by Laura Thomas, Lead Judge, Junior Authors Short Story Contest
When I sit down to judge, my mind is wide open. I want to sink into the words. I want to fall under the spell of a story and feel like I must keep reading. As you can see from the small number of short stories that are making it to the second round of judging this year, writing a story that hooks a reader right from the beginning is not as easy as it sounds. Short stories are a particular genre of literature that require attention to detail, creativity, and near perfect execution.
In our short story contest, you only have 1,000 words to play with. Every word matters. Every word needs to work alongside the others to create a single impression. It only takes one cliché, one grammatical mistake, one awkward phrase, one overly general statement to lose a reader. This is especially important at the beginning of a story.
Ways to Hook a Reader Into Your Short Story
Take me right into a thickly described scene at a specific moment that matters to your character and plot.
Write interesting, specific description.
Use fresh imagery or a creative turn of phrase.
Write dialogue that I can easily understand and specific descriptions that I can see clearly in my imagination.
Make an interesting statement that makes me want to know what happens next.
Show me a character or situation I can easily identify with and care about.
Hold me by the hand and ease me into the story.
Use proper paragraph formatting.
Keep the tense the same and the scene going.
Gets to the story problem quickly and clearly.
Ways to Lose a Reader at the Beginning of Your Story
Change tenses or throw me into a flashback in the second paragraph.
Have lots of spelling and grammatical errors in every sentence.
Make overly general statements or write vague, generic descriptions.
Explain what your story is going to be about.
Tell me your main character’s hair and eye colour or name.
Have your character describe himself.
Expect me to care about a character who is in crisis, immediately, without hooking me first.
Give me backstory or a prologue.
Write your entire story in one paragraph.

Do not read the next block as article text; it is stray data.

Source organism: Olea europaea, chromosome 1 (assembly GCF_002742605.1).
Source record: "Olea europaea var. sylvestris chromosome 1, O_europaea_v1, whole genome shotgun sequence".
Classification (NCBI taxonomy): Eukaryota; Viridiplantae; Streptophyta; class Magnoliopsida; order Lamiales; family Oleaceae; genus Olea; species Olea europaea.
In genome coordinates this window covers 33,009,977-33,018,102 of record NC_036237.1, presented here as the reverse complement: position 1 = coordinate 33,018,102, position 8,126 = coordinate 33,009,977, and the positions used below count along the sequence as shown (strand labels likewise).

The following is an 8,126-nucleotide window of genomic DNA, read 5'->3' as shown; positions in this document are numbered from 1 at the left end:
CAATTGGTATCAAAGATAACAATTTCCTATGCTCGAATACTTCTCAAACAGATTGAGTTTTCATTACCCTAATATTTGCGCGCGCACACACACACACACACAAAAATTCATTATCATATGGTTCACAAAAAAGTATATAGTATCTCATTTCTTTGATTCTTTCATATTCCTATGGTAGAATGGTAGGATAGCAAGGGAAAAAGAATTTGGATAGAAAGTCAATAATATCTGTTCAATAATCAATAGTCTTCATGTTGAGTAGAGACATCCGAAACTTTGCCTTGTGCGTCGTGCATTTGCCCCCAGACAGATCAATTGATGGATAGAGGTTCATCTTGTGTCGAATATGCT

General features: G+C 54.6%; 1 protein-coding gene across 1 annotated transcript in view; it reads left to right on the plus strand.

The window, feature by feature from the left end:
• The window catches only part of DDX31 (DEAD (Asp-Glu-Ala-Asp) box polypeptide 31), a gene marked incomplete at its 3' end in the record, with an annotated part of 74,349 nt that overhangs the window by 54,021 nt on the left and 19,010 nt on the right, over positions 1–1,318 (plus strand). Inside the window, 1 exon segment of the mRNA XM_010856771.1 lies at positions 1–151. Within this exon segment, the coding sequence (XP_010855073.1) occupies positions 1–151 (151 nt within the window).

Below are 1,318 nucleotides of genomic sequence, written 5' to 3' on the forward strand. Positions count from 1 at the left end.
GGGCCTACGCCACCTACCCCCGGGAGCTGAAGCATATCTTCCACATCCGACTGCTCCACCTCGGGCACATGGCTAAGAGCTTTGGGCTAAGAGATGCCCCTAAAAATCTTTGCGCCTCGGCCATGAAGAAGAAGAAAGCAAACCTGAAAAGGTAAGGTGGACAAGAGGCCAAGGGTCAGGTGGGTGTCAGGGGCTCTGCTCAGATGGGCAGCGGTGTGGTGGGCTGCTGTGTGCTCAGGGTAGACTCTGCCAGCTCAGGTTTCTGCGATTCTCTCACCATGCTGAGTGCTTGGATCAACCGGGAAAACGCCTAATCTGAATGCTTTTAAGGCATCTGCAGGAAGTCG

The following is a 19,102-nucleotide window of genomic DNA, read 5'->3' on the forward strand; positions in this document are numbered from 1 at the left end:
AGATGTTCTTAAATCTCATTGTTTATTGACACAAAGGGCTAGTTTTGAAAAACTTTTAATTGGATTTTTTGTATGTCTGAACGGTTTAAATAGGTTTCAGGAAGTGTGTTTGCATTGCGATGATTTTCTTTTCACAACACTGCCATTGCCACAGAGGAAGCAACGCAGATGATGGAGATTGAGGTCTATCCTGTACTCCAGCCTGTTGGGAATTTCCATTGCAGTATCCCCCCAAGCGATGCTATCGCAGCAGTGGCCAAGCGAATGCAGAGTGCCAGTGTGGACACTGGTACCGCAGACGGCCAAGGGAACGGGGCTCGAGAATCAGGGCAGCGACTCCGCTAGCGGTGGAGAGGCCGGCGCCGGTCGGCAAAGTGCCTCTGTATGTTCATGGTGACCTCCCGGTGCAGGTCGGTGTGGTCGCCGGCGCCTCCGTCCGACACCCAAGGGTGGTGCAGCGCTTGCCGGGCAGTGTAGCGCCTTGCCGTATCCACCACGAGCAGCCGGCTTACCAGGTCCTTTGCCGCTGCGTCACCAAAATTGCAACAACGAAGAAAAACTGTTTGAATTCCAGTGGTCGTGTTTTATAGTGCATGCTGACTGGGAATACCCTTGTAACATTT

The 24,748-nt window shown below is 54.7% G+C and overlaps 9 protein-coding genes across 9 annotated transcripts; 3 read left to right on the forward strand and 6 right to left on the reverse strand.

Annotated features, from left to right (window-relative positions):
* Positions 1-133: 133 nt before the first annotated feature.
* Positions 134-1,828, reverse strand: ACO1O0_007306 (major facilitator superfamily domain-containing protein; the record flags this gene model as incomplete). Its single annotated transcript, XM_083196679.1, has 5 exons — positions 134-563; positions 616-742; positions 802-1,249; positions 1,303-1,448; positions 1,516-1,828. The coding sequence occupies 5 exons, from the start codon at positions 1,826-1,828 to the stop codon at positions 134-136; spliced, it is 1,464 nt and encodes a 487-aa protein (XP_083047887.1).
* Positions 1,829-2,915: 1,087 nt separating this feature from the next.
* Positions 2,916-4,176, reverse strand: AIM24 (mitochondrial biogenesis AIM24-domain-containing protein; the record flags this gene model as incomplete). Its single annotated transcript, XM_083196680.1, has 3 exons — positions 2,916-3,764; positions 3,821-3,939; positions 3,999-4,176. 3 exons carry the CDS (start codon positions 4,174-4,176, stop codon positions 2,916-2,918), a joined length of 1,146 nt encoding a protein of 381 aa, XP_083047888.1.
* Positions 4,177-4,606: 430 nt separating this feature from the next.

Write in chapters.
Provide description that seems random and is not tied to character or action.
Use a huge font and centre your story on the page.
Use personal pronouns (he/she) to name characters when I have no idea who these people are.
Use distracting names for your characters.
Confuse me or talk down to me.
Drop me into action without help.
Tell me you are going to tell me a story.
Ask me a question.
Have your character wake up dazed and confused.
Try to be philosophical.
Write in the style of a personal essay.
Open with any of these cliché lines:
“Hi my name is…”
“She is x years old…”
“It all started…”
“This story begins…”
“It happened last week…”
“It was a day like any other day…
“I still remember that day…”
“It was the day that everything changed…”
“Once upon a time…”
“I opened my eyes…”
General Rule with Beginnings in Short Stories
The first beginning you write when you first start working on your story is probably not your best beginning. It is your starting place. It is where you start throwing down your ideas and getting to know your protagonist and story problem. It’s not ready for submission, not even close. So when and how do you fix your beginning?
It is impossible to know whether or not your beginning works until you have completely finished your first draft and have written your final scene. Once you have completed that first draft, that’s when you want to go back and reread your story to revise your plot, characters and settings. Once you are happy with those, go back and spend some time perfecting your introduction.
If you struggle with the short story genre, or do not know what mistakes to look for when revising and proofreading, I suggest downloading a copy of Polly Wants to Be a Writer Workbook #1: Write a Short Story. It will help you go from idea to submission and figure out your strengths and weakness in your short story writing skills.